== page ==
With President Obama expected to make a statement about immigration tonight, Washington is gearing-up for a fight over the President’s seeming willingness to exercise his executive authority to prevent the deportation of primarily low-skilled immigrants. While that’s worth watching, the more important economic picture risks getting lost: the impact that immigrants can bring to the American economy in the long-term. It’s the immigration discussion we ought to be having, and if the rumors are correct as of this writing, it’s the one the President will at least partially extend in the executive action that he will outline.
High-skilled immigrants are good for America, and we should encourage more of them to come here given recent trends in entrepreneurship, where more firms are dying than being created every year. But high-skilled immigrants could help turn that trend around — they are twice as likely to start businesses as native-born Americans. This is especially true in high-tech sectors, where immigrants are not only more likely to start firms, but also to patent new technological discoveries. Giving green cards to foreign students completing STEM degrees at U.S. universities, and to many more immigrant entrepreneurs, would increase income and employment opportunities for American workers across the board.
We have recently published new evidence at the Brookings Institution that supports the link between immigration reform and economic growth. Our research brings a new perspective — the importance of entrepreneurs — to an older idea: the link between greater population growth and economic expansion.
This connection was at the heart of concerns expressed by Harvard economist Alvin Hansen in his address, “Economic Progress and Declining Population Growth,” before the American Economic Association in 1938. Hansen worried that what he saw as falling rates of population growth and technological advance portended a slump in investment, which would lead to persistently low employment and income growth. Hansen’s forecast never came true, thanks to post-war booms in innovation and fertility rates.
Three-quarters of a century later, another Harvard economist, Larry Summers, has updated Hansen’s concept of “secular stagnation” to describe post-recession slow growth across much of North America and Europe. In the year since Summers first made his remarks, economists have been debating whether and to what extent his thesis will hold in the future.
Much less publicized is another debate that concerns the current and future state of U.S. economic growth — that of a pervasive decline in the rate of firm formation and economic dynamism. We and others have documented this decline in a broad range of sectors and regions throughout the United States during the last few decades—a decline that even reached the high-tech sector and so-called high-growth firms, the small group of (often young) businesses that are responsible for creating the bulk of U.S. jobs.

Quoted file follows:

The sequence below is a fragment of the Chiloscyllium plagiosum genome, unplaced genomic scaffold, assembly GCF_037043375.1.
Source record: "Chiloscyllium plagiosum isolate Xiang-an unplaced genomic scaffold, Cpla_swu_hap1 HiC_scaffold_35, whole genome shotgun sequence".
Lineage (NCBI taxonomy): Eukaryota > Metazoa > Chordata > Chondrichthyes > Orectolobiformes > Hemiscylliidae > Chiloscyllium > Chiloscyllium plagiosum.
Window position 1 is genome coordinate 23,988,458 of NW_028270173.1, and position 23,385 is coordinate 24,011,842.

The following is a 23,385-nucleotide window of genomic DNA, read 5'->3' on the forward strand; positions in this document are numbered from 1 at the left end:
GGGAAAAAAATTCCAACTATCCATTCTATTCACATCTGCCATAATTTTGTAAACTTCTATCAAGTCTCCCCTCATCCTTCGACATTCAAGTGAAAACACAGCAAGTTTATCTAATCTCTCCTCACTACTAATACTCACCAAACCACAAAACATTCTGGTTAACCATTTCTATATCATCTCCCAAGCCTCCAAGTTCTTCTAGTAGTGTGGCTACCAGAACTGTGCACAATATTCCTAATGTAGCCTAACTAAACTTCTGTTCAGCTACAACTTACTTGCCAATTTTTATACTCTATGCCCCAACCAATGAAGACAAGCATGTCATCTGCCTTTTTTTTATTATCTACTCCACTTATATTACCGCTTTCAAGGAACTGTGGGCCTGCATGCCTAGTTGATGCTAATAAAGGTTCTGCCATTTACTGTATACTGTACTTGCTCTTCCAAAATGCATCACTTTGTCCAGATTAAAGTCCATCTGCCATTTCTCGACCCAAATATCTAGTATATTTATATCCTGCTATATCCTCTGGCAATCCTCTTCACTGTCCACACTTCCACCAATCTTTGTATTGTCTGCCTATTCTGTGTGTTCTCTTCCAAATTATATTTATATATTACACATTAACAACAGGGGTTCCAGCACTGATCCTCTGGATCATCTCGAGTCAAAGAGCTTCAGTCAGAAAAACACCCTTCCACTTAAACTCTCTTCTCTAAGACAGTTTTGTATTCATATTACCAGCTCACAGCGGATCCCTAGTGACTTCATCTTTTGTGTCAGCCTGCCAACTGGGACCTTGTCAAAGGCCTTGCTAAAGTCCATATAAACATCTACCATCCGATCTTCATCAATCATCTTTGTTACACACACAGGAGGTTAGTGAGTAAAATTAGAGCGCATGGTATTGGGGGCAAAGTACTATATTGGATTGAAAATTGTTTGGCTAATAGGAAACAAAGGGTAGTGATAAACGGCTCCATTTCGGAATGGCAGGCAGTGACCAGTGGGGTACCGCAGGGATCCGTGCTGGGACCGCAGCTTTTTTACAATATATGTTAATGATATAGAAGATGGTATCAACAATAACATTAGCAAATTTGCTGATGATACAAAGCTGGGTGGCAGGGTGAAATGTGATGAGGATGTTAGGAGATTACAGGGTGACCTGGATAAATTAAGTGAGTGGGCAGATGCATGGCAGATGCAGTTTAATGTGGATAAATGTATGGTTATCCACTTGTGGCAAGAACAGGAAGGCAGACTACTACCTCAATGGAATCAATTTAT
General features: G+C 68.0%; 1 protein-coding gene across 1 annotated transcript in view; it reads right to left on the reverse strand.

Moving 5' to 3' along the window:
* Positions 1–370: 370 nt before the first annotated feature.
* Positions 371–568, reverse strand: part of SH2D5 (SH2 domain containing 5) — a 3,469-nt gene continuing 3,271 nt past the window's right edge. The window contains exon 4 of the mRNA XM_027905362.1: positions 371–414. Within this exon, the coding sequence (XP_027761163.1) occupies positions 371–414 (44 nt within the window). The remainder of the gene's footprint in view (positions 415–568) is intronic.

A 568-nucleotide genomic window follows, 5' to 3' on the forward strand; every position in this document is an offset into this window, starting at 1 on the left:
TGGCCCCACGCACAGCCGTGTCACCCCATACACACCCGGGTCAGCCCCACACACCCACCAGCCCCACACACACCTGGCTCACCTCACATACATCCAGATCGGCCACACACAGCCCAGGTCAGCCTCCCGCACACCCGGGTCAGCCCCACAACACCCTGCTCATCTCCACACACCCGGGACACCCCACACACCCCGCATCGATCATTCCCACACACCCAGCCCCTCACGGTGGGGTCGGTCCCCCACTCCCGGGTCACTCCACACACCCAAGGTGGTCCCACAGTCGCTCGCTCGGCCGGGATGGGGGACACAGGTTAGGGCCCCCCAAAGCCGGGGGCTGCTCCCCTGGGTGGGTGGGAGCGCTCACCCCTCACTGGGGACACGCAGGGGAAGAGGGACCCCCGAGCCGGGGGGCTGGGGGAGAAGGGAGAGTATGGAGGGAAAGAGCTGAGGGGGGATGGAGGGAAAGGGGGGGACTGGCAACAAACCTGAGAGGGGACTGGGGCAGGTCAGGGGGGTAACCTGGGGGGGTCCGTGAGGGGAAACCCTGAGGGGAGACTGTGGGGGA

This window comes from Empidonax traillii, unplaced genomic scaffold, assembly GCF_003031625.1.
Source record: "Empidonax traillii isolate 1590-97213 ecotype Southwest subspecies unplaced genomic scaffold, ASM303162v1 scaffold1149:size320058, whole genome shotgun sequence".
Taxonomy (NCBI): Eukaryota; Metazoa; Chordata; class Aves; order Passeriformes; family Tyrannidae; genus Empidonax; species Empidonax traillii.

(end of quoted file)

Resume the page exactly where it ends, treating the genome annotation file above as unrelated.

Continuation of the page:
And the U.S. wasn’t alone. This decline was observed in other advanced economies of the OECD, suggesting that large global factors are at play.
This evidence runs counter to the narrative that an entrepreneurial renaissance is sweeping the globe, and the seeming endless technological change disrupting the economy. We also see plenty of those signs around us, but their impacts haven’t yet been reflected in the data. Even if they were, their effects would be following more than three decades of persistent decline.
Our most recent Brookings research suggests that slowing population growth hurts entrepreneurship. This was particularly true beginning in the 1980s in America’s West, Southwest, and Southeast regions — once places with the highest rates of new firm formation as the population surged in the 1970s. During the three decades that followed, however, the formation of new businesses fell partly because population growth slowed.
In other words, population growth matters.
George Mason University economist Tyler Cowenrecently warned that the “relatively neglected field” of population economics could hold answers to the period of slow growth facing much of the developed world. For Cowen, one solution is obvious: absorb more immigrants. We couldn’t agree more.
Given the declining rate of growth of native-born Americans in the decades ahead predicted by official federal forecasters, the only other sure way to boost our work force is through more legal immigrants. Welcoming more foreign-born workers makes both economic and political sense. And in an ideal world, Congress and the President would agree on a comprehensive reform package. Since that’s not likely in the cards for now, let’s at least begin with high-skilled immigrants, who can help reverse our nation’s falling startup rate and provide a boost to our innovative capacity.